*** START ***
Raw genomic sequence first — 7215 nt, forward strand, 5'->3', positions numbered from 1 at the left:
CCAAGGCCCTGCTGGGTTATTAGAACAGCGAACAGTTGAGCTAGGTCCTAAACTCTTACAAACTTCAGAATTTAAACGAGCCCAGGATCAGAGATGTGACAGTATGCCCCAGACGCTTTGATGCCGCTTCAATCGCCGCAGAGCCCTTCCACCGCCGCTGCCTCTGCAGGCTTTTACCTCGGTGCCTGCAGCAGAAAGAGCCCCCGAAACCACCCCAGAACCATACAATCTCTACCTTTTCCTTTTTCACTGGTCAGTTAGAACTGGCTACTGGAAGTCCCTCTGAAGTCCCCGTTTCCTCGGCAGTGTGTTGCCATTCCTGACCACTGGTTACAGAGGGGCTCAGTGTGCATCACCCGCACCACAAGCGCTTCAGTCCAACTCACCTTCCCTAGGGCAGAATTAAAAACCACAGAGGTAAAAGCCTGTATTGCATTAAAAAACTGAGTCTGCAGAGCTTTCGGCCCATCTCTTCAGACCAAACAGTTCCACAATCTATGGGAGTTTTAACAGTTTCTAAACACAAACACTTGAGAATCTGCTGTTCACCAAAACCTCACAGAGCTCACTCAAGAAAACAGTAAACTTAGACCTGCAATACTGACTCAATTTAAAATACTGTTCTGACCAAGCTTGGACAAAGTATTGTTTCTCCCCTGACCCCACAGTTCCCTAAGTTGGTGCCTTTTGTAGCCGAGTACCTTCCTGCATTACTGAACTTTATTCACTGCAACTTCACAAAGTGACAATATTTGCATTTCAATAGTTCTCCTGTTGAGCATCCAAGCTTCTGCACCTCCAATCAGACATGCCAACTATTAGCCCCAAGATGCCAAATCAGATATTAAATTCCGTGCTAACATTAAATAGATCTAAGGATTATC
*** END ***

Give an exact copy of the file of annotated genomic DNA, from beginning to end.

Raw genomic sequence first — 7215 nt, forward strand, 5'->3', positions numbered from 1 at the left:
CCAAGGCCCTGCTGGGTTATTAGAACAGCGAACAGTTGAGCTAGGTCCTAAACTCTTACAAACTTCAGAATTTAAACGAGCCCAGGATCAGAGATGTGACAGTATGCCCCAGACGCTTTGATGCCGCTTCAATCGCCGCAGAGCCCTTCCACCGCCGCTGCCTCTGCAGGCTTTTACCTCGGTGCCTGCAGCAGAAAGAGCCCCCGAAACCACCCCAGAACCATACAATCTCTACCTTTTCCTTTTTCACTGGTCAGTTAGAACTGGCTACTGGAAGTCCCTCTGAAGTCCCCGTTTCCTCGGCAGTGTGTTGCCATTCCTGACCACTGGTTACAGAGGGGCTCAGTGTGCATCACCCGCACCACAAGCGCTTCAGTCCAACTCACCTTCCCTAGGGCAGAATTAAAAACCACAGAGGTAAAAGCCTGTATTGCATTAAAAAACTGAGTCTGCAGAGCTTTCGGCCCATCTCTTCAGACCAAACAGTTCCACAATCTATGGGAGTTTTAACAGTTTCTAAACACAAACACTTGAGAATCTGCTGTTCACCAAAACCTCACAGAGCTCACTCAAGAAAACAGTAAACTTAGACCTGCAATACTGACTCAATTTAAAATACTGTTCTGACCAAGCTTGGACAAAGTATTGTTTCTCCCCTGACCCCACAGTTCCCTAAGTTGGTGCCTTTTGTAGCCGAGTACCTTCCTGCATTACTGAACTTTATTCACTGCAACTTCACAAAGTGACAATATTTGCATTTCAATAGTTCTCCTGTTGAGCATCCAAGCTTCTGCACCTCCAATCAGACATGCCAACTATTAGCCCCAAGATGCCAAATCAGATATTAAATTCCGTGCTAACATTAAATAGATCTAAGGATTATC